Mimi Hart Silver: Territories/Kingdoms. The painter, one of ArtsATL‘s “30 Under 30” artists, exhibits new work. The show runs concurrently with Athens-based artist Zipporah Thompson’s show Dark of the Moon in the gallery’s Whitespec space. ArtsATL critic Grace Thornton previews. Through February 13. Whitespace.
Bird Watching. Thirteen contemporary artists continue the long tradition of incorporating bird imagery into their work. Through March 17. Gallery Walk at Terminus.
Iris Van Herpen: Transforming Fashion. The High Museum organizes its first fashion exhibition with 45 outfits from 15 collections by the innovative Dutch designer. ArtsATL critic Gail O’Neill previews the show. In his review, ArtsATL critic Jerry Cullum admires the way Van Herpen’s “designs incorporate sculptural art and transfigure the boundaries of technological possibility.” Through May 16. High Museum of Art.
Designers, Makers, Users: 3D Printing the Future. An exhibition exploring projects, both large and small, in which 3D printing technology is being used in innovative ways, from fabricating lighter components for airplanes to designing custom prosthetics. In his review, ArtsATL critic Michael Kahn says the exhibition is “an excellent example of the museum’s mission to highlight the convergence of creativity and functionality.” Through February 14. Museum of Design Atlanta.
Rashod Ollison, Soul Serenade: Rhythm, Blues & Coming of Age Through Vinyl. The pop music critic discusses his latest, a memoir about his love for soul music fostered by his father. February 20 at 6 p.m. A Capella Books.
Teen Open Mic. VOXATL and Atlanta Word Works host their first open mic for teens of 2016. February 13 at 6:30 p.m. Charis Books and More.
Jim Wallis, America’s Original Sin: Racism, White Privilege, and the Bridge to a New America. The bestselling author and theologian speaks about his latest book, which seeks to offer a deeply personal call to action in overcoming the racism ingrained in American society. February 11 at 8 p.m. Atlanta History Center.
Pete Laurence, Becoming Jane Jacobs. The author’s latest is an intellectual biography of writer Jane Jacobs who wrote the classic text on urbanism The Death and Life of Great American Cities between 1958 and 1961. February 16 at 7 p.m. Jimmy Carter Presidential Library and Museum.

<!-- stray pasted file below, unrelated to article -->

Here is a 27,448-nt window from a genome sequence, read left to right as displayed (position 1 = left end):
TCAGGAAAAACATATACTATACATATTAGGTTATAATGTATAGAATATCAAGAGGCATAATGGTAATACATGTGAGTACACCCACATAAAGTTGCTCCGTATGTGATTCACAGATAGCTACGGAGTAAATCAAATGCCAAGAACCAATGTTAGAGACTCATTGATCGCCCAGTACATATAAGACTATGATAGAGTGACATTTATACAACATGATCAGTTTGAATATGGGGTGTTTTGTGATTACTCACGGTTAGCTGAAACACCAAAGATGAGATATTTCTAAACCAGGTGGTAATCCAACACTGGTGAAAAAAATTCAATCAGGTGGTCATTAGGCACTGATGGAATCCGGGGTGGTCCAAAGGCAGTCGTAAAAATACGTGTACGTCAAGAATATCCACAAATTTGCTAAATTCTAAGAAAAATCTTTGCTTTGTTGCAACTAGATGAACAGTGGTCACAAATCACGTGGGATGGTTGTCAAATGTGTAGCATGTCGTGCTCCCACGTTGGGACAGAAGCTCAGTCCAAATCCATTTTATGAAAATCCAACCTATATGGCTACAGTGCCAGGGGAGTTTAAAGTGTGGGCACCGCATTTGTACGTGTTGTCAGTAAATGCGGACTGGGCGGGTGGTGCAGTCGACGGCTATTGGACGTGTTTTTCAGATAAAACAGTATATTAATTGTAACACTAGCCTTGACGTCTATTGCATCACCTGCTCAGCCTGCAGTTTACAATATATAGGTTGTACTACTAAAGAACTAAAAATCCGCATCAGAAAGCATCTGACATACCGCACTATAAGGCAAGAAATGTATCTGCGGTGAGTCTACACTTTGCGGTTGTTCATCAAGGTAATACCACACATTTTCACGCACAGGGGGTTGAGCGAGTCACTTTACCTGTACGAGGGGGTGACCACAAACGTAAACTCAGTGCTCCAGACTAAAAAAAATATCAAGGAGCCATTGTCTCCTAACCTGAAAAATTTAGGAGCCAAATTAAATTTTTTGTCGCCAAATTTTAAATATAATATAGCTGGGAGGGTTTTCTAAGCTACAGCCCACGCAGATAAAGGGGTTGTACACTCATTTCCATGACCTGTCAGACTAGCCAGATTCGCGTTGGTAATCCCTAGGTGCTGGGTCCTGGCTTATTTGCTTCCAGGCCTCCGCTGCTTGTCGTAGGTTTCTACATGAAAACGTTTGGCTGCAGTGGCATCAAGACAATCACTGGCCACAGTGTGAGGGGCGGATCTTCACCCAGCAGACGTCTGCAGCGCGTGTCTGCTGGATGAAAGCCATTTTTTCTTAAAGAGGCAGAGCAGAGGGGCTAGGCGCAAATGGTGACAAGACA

Artists’ Books and Archives: Atlanta Contemporary Art Center, Nexus Contemporary Art Center and Nexus Press. A rotating exhibit features artists’ books and other archival material from the Atlanta Contemporary Art Center, Nexus Contemporary Art Center and Nexus Press, recently acquired by the Manuscript, Archives, and Rare Book Library (MARBL) at Emory. Through May 15. Woodruff Library at Emory University.
Alvin Ailey American Dance Theater. The beloved dance company returns to Atlanta with new works and repertory favorites including, at all performances, Revelations. February 10-14. Fox Theatre.
Sleeping Beauty. In conjunction with its major production of Moulin Rouge, the Atlanta Ballet presents a short children’s version of Tchaikovsky’s classic ballet choreographed by retiring Artistic Director John McFall. February 13-14. Cobb Energy Performing Arts Centre.
Moulin Rouge. The Atlanta Ballet revives its hit production of Jorden Morris’ story ballet set against the backdrop of 19th-century Paris and the famous Moulin Rouge cabaret. February 5-13. Cobb Energy Performing Arts Center.
Goin’ to Chicago. A free screening of George King’s documentary about the Great Migration followed by a discussion with the filmmaker. February 9 at 4 p.m. Roswell Cultural Arts Center.
Disco Dancer. Buford Highway Foreign Cinema hosts an evening of food and film with a buffet dinner and a screening of the 1982 Bollywood hit about a young street performer and wedding singer who becomes a disco star. February 26 at 6:30 p.m. Himalayas Indian Restaurant.
Jane Wodening in Person. The former Jane Brakhage, subject of the films of Stan Brakhage, speaks about her life in and out of cinema. February 13 at 7 p.m. Atlanta Contemporary Art Center.
45 Years. In his review, ArtsATL critic Steve Murray says that this film, for which Charlotte Rampling has been nominated for an Oscar as best actress, “feels less like a film than a poem.” Lefont Tara.
French New Wave: Classics and Rediscoveries. Emory Cinematheque hosts a free Wednesday night series of screenings of French New Wave cinema. ArtsATL critic Jeff Stafford interviews curator James Steffen. Wednesdays through March 23 at 7:30 p.m. Emory University, White Hall 208.
Jewish Film Festival. Atlanta’s largest film festival launches its 16th annual event including features, documentaries, classics and more. Through February 17. Area theaters, Atlanta.
Star Wars: The Force Awakens. In his review, ArtsATL critic Steve Murray says “the obvious love and skill that have gone into the moviemaking compensate for any niggling twinges of disappointment.” Area movie theaters.
The Mandrake. The drama department at the University of Georgia presents its production of the Renaissance Italian philosopher Machiavelli’s only play. February 18-27. Fine Arts Building, University of Georgia, Athens.
Amelia Island Book Festival. Authors Andrew Gross and Steve Berry headline a three-day weekend of readings, lectures, workshops and events. Amelia Island, Florida.
African-American History Tours. In honor of Black History Month, the Historic Oakland Foundation and City of Atlanta host free guided African-American History walking tours of Oakland Cemetery. February 6-23. Oakland Cemetery.
Cherokee Basketry: Woven Culture. A look at the early basket-making history of the Cherokee, including the early-20th-century revival of the craft and the work of modern Cherokee basket makers. January 23-April 17. Georgia Museum of Art, Athens.
Ansel Adams: Before & After. An exhibition exploring the work of Ansel Adams and his influence includes 30 original Adams images. Through March 20, 2016. Booth Museum, Cartersville.